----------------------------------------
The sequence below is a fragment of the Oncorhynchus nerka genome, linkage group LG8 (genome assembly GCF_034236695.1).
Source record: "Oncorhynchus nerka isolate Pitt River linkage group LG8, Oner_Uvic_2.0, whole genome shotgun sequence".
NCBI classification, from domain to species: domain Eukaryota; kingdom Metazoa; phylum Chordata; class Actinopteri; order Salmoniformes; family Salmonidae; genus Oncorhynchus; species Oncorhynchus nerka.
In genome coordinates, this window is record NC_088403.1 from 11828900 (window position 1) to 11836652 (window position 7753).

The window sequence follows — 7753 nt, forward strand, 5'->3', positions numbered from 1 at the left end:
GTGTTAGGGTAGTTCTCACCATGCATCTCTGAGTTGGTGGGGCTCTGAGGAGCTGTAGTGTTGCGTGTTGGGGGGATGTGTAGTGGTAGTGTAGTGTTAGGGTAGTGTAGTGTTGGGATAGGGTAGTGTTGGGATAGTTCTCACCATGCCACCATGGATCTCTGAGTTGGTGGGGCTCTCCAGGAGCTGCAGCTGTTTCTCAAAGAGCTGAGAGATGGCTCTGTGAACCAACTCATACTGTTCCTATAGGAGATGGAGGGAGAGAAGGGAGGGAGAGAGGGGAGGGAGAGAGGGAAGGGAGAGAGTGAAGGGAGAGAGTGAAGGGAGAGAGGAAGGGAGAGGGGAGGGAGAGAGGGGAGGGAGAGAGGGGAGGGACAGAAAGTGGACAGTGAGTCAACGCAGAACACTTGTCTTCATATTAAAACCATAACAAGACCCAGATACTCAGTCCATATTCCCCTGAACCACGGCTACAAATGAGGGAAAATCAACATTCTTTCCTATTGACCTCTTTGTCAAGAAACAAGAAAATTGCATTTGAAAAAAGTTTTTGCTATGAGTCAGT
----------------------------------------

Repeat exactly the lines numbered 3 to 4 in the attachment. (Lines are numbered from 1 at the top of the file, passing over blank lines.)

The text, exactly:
NCBI classification, from domain to species: domain Eukaryota; kingdom Metazoa; phylum Chordata; class Actinopteri; order Salmoniformes; family Salmonidae; genus Oncorhynchus; species Oncorhynchus nerka.
In genome coordinates, this window is record NC_088403.1 from 11828900 (window position 1) to 11836652 (window position 7753).